Sheikh Tahnoon, that humble guy in fl ip-fl ops and a T-shirt who had trained with Kid and Nelson Monteiro in California, was part of the ruling royal family of Abu Dhabi and part of the UAE government. He had used his wealth, power, and privilege to create this Submission Wrestling World Championship, which would also come to be known simply as the Abu Dhabi (or ADCC) tournament. “He is a great guy, tremendous, tremendous patron of the sport,” said Kid. “He’s probably the number one guy.”
The central idea behind this tournament, whose matches are held on a mat with no cage or fence, was to create a championship for grappling, based on rules which were more realistic than those used in other existing styles. Striking was prohibited while submissions were legal, but, at the same time, Kid said that Sheikh Tahnoon wanted takedowns to be important.
“He did not like at the time that jiu-jitsu people would pull guard all the time. He did not like that there were limitations on foot-locks and knee-locks. He said that Sambo has a lot of that, and we should give value to that,” said Kid. Thus, a point system was created based on these ideas.
The Olympics of Grappling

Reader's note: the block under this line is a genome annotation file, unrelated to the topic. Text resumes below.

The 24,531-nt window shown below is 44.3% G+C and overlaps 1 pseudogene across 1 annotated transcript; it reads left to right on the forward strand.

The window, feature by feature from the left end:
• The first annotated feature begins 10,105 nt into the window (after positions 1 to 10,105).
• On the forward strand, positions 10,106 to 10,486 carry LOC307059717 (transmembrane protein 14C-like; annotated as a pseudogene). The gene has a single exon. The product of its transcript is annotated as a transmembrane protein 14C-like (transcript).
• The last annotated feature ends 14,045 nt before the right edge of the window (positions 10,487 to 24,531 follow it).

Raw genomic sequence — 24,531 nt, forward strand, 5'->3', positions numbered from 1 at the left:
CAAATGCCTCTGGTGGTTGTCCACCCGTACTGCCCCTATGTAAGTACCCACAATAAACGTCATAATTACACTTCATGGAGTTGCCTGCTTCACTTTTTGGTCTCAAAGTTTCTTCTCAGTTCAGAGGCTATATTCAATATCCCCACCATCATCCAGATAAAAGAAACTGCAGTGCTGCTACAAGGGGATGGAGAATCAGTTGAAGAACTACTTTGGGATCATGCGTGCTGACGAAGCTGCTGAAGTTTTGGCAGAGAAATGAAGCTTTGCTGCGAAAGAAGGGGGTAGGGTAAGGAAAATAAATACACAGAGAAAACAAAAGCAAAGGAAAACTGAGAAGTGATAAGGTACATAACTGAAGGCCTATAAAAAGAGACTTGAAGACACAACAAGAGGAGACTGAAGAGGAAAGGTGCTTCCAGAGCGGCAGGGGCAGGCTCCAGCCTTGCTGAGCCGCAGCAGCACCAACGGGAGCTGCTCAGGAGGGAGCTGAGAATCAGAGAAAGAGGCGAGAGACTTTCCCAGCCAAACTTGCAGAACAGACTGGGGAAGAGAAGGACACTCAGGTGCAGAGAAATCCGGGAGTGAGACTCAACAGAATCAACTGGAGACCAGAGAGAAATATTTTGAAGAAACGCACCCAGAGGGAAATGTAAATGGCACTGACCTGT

At the time, few people in the combat sports world knew much about Abu Dhabi, but the money and prestige of the event attracted many athletes from many disciplines, including MMA. Not surprisingly, BJJ practitioners did very well at it.
Over the years several familiar names in mixed martial arts made their way to participate in ADCC tournaments, including: Tito Ortiz, Matt Hughes, Ricco Rodriguez, Ricardo Aroma, Mark Kerr, Dean Lister, Fabric Werdum, Gabriel Gonzo, Diego Sanchez, Jeff Monson, Nathan Marquardt, Matt Lindland, Vitor Belfort, Ricardo Almeida, Kaoru Uno, Mike VanArsdale, and a handful of Gracies (Royler, Renzo, Rodrigo, Roger and Kyra). Several have won their weight class divisions and gone on to win the absolute (open) division championships.